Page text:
A far too low-key RZA stars as a freed slave and blacksmith in 19th century China. No, I’m serious. He makes weapons for the two warring clans, and is trying to save enough money to free his girlfriend Lady Silk (the gorgeous Jamie Chung) from continuing to work in a brothel run by Madame Blossom (Lucy Liu). Things get complicated when Silver Lion (Byron Mann) and Bronze Lion (Cung Le) turn up to fuck shit up, looking for supposed hidden treasure and a mercenary named Zen Yi (Rick Yune). Zen Yi is son of Gold Lion, the leader whom Silver and Bronze Lion have overthrown. When the blacksmith refuses to tell them where Zen Yi is, his hands are removed from the rest of his body. He is nursed back to health by a mysterious, possibly psychotic, and frankly pervy English brothel patron named Jack the Knife (Russell Crowe), and his hands are replaced by huge iron fists. Now joined by Zen Yi, the trio are ready for battle, but Silver and Bronze Lion also have the hulking assassin Brass Body (Dave ‘Batista’ Bautista), who is very aptly named. Meanwhile, the very strange Jack the Knife proves to be much more than meets the eye.
This 2012 homage to Asian martial arts classics of the 70s and early 80s is directed and co-written by Wu-Tang Clan member RZA, and it’s a shame that he also stars in it. This is a lot of fun and an impressive directorial debut, but RZA is a terrible actor who can barely even enunciate. That latter point is especially unfortunate, because he also made the dumbarse decision to narrate the film too. I’m not much of a fan of hippity hop music, nor including it in a more historical setting, but the rap music here strangely isn’t all that inappropriate for what is essentially a Shaw Brothers update anyway.
The violent opening credits are good fun in a similar Shaw Brothers way too. Yes, this is RZA’s version of “Kill Bill”, but with much less spaghetti western vibes (aside from maybe Russell Crowe), and more “Monkey Magic” with a touch of “Zu: Warriors from the Magic Mountain”. It’s much more fantastical than Tarantino’s martial arts homages.
Russell Crowe, having a whale of a time, is absolutely hilarious and I think he’s meant to be. This is certainly a better outing for him than “The Quick and the Dead” at any rate. Lucy Liu is perfectly (type) cast in an underdeveloped role, and former WWE Superstar Dave Bautista (Batista) is also spot-on as a seemingly indestructible monster badass. In addition to having the most unrealistic physique in wrestling history, here he shows lots of presence and charisma. Rick Yune, whose character probably deserved more depth, would’ve made for a better lead actor than RZA and has some seriously cool weapons. RZA, sharing Tarantino’s affection for blaxploitation legend Pam Grier casts her in a cameo role as a maid, but seemingly older and much larger, I took a while to recognise her. Wow. Look out for Shaw Brothers mainstay (and co-star of both “Kill Bill” films) Gordon Liu as a monk (or abbot) in the scene where RZA shaves his head, ala Liu himself in “The 36th Chamber of Shaolin”. Cute.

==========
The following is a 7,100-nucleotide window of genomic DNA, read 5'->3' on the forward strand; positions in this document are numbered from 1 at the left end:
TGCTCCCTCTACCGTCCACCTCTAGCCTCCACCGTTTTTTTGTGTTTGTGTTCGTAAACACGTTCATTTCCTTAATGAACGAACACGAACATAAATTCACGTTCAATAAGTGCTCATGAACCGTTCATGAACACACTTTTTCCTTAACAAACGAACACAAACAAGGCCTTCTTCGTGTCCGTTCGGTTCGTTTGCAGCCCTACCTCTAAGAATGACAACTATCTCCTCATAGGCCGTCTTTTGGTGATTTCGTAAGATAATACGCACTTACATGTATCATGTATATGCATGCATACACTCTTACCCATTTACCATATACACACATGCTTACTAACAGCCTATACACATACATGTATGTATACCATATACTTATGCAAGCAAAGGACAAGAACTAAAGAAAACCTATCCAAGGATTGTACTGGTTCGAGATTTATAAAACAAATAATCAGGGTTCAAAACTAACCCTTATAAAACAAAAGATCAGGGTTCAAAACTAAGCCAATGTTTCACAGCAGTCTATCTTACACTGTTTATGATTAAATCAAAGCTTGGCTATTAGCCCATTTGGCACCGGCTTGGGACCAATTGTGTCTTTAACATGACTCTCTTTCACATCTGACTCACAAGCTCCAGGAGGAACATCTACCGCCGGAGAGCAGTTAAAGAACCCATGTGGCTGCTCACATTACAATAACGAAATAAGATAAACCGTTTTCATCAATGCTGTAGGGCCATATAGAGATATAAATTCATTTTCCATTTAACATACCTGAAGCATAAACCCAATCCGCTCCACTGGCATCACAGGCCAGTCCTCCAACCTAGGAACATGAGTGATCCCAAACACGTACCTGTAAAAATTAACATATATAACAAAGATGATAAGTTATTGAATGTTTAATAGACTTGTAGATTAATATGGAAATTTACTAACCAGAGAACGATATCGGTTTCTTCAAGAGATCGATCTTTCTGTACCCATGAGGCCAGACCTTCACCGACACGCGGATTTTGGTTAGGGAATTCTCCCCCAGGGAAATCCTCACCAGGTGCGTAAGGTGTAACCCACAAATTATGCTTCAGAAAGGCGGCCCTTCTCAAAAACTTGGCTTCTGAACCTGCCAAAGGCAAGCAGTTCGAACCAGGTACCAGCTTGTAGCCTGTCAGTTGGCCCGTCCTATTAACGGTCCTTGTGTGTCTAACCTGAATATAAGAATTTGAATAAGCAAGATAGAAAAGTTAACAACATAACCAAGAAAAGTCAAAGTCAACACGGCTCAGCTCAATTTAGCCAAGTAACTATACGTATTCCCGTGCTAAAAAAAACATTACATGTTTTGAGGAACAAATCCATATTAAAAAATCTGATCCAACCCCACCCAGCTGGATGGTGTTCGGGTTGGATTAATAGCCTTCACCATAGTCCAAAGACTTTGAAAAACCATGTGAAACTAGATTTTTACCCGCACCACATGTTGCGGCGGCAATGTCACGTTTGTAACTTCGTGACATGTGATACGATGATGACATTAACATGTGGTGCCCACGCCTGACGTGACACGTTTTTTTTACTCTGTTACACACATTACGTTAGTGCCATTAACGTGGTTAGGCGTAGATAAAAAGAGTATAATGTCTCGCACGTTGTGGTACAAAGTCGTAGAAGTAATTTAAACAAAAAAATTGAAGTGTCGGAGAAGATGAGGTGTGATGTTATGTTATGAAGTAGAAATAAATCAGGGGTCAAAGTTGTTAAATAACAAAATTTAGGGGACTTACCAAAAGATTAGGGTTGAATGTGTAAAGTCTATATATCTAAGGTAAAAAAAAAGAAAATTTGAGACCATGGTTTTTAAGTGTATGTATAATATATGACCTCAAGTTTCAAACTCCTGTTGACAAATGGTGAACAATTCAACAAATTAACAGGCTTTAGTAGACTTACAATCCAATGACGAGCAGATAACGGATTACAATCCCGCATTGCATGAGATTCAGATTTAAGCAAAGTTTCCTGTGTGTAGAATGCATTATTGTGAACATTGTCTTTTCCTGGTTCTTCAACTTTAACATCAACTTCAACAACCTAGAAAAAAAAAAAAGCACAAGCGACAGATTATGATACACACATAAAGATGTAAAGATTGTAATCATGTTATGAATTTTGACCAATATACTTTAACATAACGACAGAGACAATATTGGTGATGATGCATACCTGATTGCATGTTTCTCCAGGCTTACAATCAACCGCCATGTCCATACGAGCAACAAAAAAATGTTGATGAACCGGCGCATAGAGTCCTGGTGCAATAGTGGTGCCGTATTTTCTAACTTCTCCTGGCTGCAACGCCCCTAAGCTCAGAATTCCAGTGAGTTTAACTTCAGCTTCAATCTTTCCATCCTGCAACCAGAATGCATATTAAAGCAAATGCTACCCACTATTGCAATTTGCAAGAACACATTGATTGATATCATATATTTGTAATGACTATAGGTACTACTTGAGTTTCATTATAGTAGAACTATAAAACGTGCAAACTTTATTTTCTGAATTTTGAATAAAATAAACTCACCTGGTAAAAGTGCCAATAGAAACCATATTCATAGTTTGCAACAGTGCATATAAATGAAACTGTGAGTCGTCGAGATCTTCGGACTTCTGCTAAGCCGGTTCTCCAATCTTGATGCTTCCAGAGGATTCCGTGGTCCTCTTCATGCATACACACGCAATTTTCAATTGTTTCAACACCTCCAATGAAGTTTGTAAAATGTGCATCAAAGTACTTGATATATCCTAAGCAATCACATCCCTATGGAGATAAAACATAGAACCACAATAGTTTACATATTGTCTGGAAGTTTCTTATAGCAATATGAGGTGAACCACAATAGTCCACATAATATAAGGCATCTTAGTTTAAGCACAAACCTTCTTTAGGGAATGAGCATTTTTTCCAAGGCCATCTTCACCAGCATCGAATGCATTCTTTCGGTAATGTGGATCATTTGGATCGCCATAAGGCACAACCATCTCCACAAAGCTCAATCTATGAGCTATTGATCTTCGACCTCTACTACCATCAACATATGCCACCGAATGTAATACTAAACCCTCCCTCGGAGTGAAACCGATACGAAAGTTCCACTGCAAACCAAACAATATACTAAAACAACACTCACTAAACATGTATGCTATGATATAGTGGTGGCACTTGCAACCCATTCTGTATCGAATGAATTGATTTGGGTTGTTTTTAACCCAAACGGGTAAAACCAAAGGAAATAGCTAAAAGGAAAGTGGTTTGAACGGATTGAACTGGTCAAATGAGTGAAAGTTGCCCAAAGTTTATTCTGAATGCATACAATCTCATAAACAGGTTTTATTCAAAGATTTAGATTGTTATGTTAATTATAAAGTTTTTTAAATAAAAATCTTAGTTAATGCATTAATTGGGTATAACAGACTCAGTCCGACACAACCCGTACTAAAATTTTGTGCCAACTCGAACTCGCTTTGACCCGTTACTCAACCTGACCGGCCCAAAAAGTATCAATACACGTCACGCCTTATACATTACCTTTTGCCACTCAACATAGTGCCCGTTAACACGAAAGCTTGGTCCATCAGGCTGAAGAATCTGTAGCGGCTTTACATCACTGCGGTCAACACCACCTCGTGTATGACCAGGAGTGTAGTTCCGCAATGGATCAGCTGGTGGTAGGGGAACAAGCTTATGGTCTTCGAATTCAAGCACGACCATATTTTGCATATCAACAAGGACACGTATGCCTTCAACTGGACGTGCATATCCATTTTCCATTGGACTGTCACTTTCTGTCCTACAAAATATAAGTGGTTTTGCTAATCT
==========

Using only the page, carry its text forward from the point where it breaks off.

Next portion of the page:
The ultra-violent finale is lots of fun, especially the bit where Lucy Liu kicks a guy’s head off. The whole set-piece is by far the film’s highlight, including a nice nod to “Enter the Dragon” and its hall of mirrors finale. Fight choreographer Corey Yuen (“Lethal Weapon 4”, “The Expendables” and director of “DOA: Dead or Alive”) definitely earns his keep here.
If it weren’t for RZA’s ego and lack of talent and charisma, this might’ve made it into my top 10 of 2012. Oh if only Michael Jai White, a solid and charismatic actor and terrific fighter, had been cast. As is, it’s just outside. If Tarantino’s “Kill Bill” films were better than many of the films they referenced, then this film is as good as most of them, but probably not better. Warts and all, though, it’s damn good fun, even if I can understand why I might be the only one to like it. It’s no “Eight Diagram Pole Fighter”, “One Armed Boxer vs. The Flying Guillotine” or even “Big Trouble in Little China” if you want a somewhat post-modern cultural pastiche, but it’ll do. ‘Presented’ by Quentin Tarantino, the film is scripted by RZA and “Hostel” director Eli Roth (My guess is that the disembowelment was Roth’s input).